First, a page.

When asked how to overcome the feeling that someone had been given a job or promotion because they came from an underrepresented group, Ben Thompson, deputy chief executive of Mortgage Advice Bureau (MAB) said the sector had a responsibility to widen its net when looking for recruits to improve its overall diversity.
He said: “I don’t think as a sector generally we’re trying hard enough to do that at the moment. I think if we look at traditional recruitment agencies and recruitment policies, they archetypally made up of the typical footprint of ethnicity and gender.
“Where we can try a bit harder is to proactively go after real talent that belongs to different categories.”
While he did not agree with the practice of filling quotas to manage statistics, Thompson said widening the scope and looking for people in different areas would open up the talent pool before eventually narrowing to give the role to the most suitable candidate.
He also acknowledged that the mortgage industry had made progress with gender diversity but was still behind on ethnicity.
Signs of imposter syndrome
Thompson said he had not seen evidence of imposter syndrome among his workforce and praised the industry for normalising diversity and giving his colleagues the confidence to feel secure in their roles.
However, Hylton pointed out that the sense of not belonging could present itself in numerous ways that might not be noticeable to others.
She said: “Trying to overachieve, working extra for longer and also if anything does go wrong, how that’s handled internally. The devastation, the worry, the concern that ‘you’re wrong, you’re not good enough,’ and then the spiral out of that.
“It tends to be those kinds of things that you wouldn’t necessarily identify as imposter syndrome but will kind of be evident in some of their actions.”
Hylton said it could also be a sign if someone was unwilling to accept praise for doing a good job.
“When something is either going really well and they won’t want to take the compliment. Or tell you that it was everybody else’s input not theirs.
“Or when something doesn’t go quite that well and it’s the sheer angst, ‘oh my goodness, I’m going to be found out, I shouldn’t be here, I’m not good enough,’ and how that comes out in a workplace,” she added.
Safety concerns as a woman
Although Hylton said her ethnicity had not held her back, she said being a woman meant certain health and safety worries were at the forefront of her mind.
“That centres around lone working. As a woman going into empty properties, dealing with the general public, working at height, there are safety implications with that,” she said.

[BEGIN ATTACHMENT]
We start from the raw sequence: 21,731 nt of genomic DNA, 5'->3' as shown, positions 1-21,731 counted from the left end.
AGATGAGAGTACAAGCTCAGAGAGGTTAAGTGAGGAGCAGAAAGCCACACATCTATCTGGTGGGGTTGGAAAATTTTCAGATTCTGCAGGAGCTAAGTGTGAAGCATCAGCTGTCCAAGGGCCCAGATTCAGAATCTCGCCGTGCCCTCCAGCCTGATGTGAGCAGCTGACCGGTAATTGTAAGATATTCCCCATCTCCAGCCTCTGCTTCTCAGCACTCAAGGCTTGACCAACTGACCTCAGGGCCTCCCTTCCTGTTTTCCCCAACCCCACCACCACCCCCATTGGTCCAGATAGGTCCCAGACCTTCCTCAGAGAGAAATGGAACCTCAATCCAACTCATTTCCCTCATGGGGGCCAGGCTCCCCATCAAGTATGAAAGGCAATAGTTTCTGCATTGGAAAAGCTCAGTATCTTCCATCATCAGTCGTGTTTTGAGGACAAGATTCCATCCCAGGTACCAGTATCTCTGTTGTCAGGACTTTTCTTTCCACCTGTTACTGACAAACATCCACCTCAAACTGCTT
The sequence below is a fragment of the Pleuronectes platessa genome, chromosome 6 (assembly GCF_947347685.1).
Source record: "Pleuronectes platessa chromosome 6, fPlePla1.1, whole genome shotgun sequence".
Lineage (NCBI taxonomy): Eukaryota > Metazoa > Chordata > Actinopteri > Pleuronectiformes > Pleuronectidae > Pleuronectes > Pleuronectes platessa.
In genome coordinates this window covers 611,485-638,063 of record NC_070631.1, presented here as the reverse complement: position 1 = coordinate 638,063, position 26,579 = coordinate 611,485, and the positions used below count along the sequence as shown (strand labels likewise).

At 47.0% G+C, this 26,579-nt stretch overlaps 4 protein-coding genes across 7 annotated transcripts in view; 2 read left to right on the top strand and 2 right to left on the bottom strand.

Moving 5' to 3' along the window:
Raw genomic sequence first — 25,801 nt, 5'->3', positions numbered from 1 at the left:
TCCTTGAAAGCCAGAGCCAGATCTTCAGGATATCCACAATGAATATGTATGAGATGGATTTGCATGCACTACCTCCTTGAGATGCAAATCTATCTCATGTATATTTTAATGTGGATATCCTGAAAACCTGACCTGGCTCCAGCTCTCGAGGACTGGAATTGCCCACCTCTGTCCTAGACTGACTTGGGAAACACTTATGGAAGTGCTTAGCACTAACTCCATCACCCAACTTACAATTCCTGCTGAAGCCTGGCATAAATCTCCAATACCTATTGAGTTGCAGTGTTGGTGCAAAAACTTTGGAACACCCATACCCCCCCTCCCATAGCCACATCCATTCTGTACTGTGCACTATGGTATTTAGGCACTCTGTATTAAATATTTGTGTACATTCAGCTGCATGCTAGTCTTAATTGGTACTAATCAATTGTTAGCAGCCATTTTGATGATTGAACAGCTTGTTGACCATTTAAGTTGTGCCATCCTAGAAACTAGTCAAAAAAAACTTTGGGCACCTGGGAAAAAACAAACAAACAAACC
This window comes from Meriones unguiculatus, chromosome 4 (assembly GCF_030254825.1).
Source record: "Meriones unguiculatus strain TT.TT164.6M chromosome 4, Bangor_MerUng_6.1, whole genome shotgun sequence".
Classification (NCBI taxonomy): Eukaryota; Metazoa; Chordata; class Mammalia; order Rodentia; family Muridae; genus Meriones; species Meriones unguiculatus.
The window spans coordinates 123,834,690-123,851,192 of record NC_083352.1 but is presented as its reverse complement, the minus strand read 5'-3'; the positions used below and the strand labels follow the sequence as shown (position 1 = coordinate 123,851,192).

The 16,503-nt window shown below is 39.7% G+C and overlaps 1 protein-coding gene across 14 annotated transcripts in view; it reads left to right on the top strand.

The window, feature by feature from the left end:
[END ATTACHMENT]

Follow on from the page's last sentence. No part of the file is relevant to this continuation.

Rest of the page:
Hylton said she had got into the habit of asking companies about what safety measures they had in place whenever she was interviewed for a position, which was something her male counterparts might not consider.
She said the surveying industry was already doing well to protect its employees with panic alarms and automated calls to emergency services the onus was on the sector to make these protections clearer so the role of a surveyor would be more appealing to women generally.
Hylton added: “That’s why I ask it in my interviews. Because I’m female and I think it’s important to me. But if a male colleague was interviewing a woman, they might not think to actually push that and make it really clear about the lengths that we as a company go to, to ensure her safety as much as we can.”
New-build market hopes for inclusion in high LTV launches
The scheme was launched to encourage high LTV lending particularly to help first-time buyers, a group which makes up the lion’s share of new-build customers.
Of the eight lenders launching 95 per cent LTV products in the weeks since the scheme was announced in the Budget on 3 March, only one – Aldermore – has said they are for new build purchases. All the product launches so far have all come off lenders’ own backs.
Details of products are still to come from the six major lenders that have committed to the new scheme.
“It will be interesting to see which other lenders join in with 95 per cent LTVs,” said Mobeen Akram, national new homes director at Mortgage Advice Bureau.
“The fact that other lenders are doing 95 per cent product is very encouraging and we’ll see what happens with new builds,” she said.
Help for first-time buyers
The new government-backed mortgages scheme has been compared to the existing Help to Buy Equity Loan scheme, which has been seen as a big success in supporting new-build purchases. The Help to Buy initiative sees government provide a loan, interest-free for the first five years, on a portion of the property value, with lenders offering mortgage products on the remainder.